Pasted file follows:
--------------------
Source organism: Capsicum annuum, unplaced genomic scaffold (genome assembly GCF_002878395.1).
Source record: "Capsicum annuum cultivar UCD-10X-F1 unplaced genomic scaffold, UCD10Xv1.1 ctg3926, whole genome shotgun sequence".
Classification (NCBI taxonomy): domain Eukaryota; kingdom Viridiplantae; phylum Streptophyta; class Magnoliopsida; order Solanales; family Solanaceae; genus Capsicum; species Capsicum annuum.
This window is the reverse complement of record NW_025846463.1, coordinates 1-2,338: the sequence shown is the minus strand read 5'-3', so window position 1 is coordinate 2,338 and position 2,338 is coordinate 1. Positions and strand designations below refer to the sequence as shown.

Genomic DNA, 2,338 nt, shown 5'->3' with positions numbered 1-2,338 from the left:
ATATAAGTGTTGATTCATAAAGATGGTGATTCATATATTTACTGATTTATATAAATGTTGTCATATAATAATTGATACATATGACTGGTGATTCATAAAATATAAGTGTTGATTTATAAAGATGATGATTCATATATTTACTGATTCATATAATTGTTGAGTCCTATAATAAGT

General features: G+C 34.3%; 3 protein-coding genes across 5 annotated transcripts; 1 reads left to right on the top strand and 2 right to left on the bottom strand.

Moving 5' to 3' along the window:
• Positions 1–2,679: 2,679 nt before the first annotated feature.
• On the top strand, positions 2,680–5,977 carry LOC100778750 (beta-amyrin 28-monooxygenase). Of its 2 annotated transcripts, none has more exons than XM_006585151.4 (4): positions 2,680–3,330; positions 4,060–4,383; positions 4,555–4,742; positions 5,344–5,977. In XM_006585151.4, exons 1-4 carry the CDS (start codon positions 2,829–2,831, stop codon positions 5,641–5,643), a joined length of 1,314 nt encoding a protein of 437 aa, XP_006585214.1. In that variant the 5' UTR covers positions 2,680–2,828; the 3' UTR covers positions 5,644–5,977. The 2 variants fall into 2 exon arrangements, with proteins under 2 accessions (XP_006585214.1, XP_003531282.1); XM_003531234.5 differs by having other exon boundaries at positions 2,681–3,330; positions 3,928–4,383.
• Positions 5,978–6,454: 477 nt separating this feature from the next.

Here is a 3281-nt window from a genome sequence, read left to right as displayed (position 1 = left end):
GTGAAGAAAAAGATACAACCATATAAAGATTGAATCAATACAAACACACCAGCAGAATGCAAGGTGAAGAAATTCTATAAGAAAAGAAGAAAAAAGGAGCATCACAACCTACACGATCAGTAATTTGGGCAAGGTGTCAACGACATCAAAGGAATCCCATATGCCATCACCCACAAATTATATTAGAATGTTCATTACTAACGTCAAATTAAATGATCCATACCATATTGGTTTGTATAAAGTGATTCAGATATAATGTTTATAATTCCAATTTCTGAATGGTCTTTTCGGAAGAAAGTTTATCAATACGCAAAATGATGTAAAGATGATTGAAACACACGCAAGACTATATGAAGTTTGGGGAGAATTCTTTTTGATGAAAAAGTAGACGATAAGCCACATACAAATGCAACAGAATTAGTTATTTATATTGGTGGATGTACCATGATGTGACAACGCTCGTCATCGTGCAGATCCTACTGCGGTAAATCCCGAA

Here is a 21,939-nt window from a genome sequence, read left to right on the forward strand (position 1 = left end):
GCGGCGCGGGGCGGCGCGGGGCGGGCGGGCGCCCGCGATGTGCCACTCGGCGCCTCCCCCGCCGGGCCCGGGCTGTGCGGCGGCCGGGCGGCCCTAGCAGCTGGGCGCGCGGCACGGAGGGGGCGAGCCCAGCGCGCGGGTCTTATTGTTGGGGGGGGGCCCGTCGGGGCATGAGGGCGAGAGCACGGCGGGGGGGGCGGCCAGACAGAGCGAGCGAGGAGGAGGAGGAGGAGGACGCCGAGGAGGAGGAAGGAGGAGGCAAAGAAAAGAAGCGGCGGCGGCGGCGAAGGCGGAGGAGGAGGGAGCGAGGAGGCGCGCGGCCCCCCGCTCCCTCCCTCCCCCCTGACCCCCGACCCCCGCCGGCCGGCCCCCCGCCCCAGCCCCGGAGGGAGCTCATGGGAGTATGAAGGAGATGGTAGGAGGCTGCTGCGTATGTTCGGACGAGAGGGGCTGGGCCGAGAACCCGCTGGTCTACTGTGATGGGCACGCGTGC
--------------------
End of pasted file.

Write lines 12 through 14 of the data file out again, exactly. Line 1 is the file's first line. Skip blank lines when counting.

Here is a 3281-nt window from a genome sequence, read left to right as displayed (position 1 = left end):
GTGAAGAAAAAGATACAACCATATAAAGATTGAATCAATACAAACACACCAGCAGAATGCAAGGTGAAGAAATTCTATAAGAAAAGAAGAAAAAAGGAGCATCACAACCTACACGATCAGTAATTTGGGCAAGGTGTCAACGACATCAAAGGAATCCCATATGCCATCACCCACAAATTATATTAGAATGTTCATTACTAACGTCAAATTAAATGATCCATACCATATTGGTTTGTATAAAGTGATTCAGATATAATGTTTATAATTCCAATTTCTGAATGGTCTTTTCGGAAGAAAGTTTATCAATACGCAAAATGATGTAAAGATGATTGAAACACACGCAAGACTATATGAAGTTTGGGGAGAATTCTTTTTGATGAAAAAGTAGACGATAAGCCACATACAAATGCAACAGAATTAGTTATTTATATTGGTGGATGTACCATGATGTGACAACGCTCGTCATCGTGCAGATCCTACTGCGGTAAATCCCGAA

Here is a 21,939-nt window from a genome sequence, read left to right on the forward strand (position 1 = left end):